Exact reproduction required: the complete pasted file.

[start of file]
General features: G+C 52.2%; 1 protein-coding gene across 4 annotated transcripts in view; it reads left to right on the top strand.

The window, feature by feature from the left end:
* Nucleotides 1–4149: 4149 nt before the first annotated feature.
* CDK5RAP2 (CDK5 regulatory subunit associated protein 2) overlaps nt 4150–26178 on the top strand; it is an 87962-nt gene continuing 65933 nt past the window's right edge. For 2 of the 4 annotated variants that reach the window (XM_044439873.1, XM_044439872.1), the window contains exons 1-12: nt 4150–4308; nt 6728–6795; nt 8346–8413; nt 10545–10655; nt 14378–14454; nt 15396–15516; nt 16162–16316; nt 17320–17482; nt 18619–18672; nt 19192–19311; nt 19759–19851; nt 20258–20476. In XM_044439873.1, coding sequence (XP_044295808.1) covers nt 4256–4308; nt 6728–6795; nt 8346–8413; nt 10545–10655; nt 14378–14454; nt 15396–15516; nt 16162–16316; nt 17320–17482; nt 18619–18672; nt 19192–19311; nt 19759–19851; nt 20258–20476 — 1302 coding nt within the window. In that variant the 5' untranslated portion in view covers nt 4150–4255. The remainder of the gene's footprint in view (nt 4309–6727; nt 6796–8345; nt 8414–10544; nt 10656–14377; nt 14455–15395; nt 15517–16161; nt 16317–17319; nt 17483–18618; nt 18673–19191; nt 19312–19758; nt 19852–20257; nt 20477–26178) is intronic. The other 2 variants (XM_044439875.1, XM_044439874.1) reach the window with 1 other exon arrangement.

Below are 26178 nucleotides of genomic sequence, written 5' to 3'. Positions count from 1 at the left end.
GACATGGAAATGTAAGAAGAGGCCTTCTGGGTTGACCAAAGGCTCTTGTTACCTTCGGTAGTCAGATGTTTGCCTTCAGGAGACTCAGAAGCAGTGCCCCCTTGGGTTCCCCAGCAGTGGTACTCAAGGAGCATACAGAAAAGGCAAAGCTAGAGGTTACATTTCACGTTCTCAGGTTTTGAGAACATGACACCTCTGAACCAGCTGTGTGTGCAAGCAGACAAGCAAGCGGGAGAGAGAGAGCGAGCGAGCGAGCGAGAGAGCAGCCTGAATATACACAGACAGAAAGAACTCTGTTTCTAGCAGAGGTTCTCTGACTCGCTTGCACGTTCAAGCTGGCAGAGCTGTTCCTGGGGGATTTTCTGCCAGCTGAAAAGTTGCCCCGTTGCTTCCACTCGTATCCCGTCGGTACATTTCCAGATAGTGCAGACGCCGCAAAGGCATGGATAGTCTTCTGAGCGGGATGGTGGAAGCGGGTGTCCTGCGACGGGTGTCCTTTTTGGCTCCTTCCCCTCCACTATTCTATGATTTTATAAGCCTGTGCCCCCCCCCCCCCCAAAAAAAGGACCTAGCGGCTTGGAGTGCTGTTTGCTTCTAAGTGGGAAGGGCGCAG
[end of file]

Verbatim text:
General features: G+C 52.2%; 1 protein-coding gene across 4 annotated transcripts in view; it reads left to right on the top strand.

The window, feature by feature from the left end:
* Nucleotides 1–4149: 4149 nt before the first annotated feature.
* CDK5RAP2 (CDK5 regulatory subunit associated protein 2) overlaps nt 4150–26178 on the top strand; it is an 87962-nt gene continuing 65933 nt past the window's right edge. For 2 of the 4 annotated variants that reach the window (XM_044439873.1, XM_044439872.1), the window contains exons 1-12: nt 4150–4308; nt 6728–6795; nt 8346–8413; nt 10545–10655; nt 14378–14454; nt 15396–15516; nt 16162–16316; nt 17320–17482; nt 18619–18672; nt 19192–19311; nt 19759–19851; nt 20258–20476. In XM_044439873.1, coding sequence (XP_044295808.1) covers nt 4256–4308; nt 6728–6795; nt 8346–8413; nt 10545–10655; nt 14378–14454; nt 15396–15516; nt 16162–16316; nt 17320–17482; nt 18619–18672; nt 19192–19311; nt 19759–19851; nt 20258–20476 — 1302 coding nt within the window. In that variant the 5' untranslated portion in view covers nt 4150–4255. The remainder of the gene's footprint in view (nt 4309–6727; nt 6796–8345; nt 8414–10544; nt 10656–14377; nt 14455–15395; nt 15517–16161; nt 16317–17319; nt 17483–18618; nt 18673–19191; nt 19312–19758; nt 19852–20257; nt 20477–26178) is intronic. The other 2 variants (XM_044439875.1, XM_044439874.1) reach the window with 1 other exon arrangement.

Below are 26178 nucleotides of genomic sequence, written 5' to 3'. Positions count from 1 at the left end.
GACATGGAAATGTAAGAAGAGGCCTTCTGGGTTGACCAAAGGCTCTTGTTACCTTCGGTAGTCAGATGTTTGCCTTCAGGAGACTCAGAAGCAGTGCCCCCTTGGGTTCCCCAGCAGTGGTACTCAAGGAGCATACAGAAAAGGCAAAGCTAGAGGTTACATTTCACGTTCTCAGGTTTTGAGAACATGACACCTCTGAACCAGCTGTGTGTGCAAGCAGACAAGCAAGCGGGAGAGAGAGAGCGAGCGAGCGAGCGAGAGAGCAGCCTGAATATACACAGACAGAAAGAACTCTGTTTCTAGCAGAGGTTCTCTGACTCGCTTGCACGTTCAAGCTGGCAGAGCTGTTCCTGGGGGATTTTCTGCCAGCTGAAAAGTTGCCCCGTTGCTTCCACTCGTATCCCGTCGGTACATTTCCAGATAGTGCAGACGCCGCAAAGGCATGGATAGTCTTCTGAGCGGGATGGTGGAAGCGGGTGTCCTGCGACGGGTGTCCTTTTTGGCTCCTTCCCCTCCACTATTCTATGATTTTATAAGCCTGTGCCCCCCCCCCCCCCAAAAAAAGGACCTAGCGGCTTGGAGTGCTGTTTGCTTCTAAGTGGGAAGGGCGCAG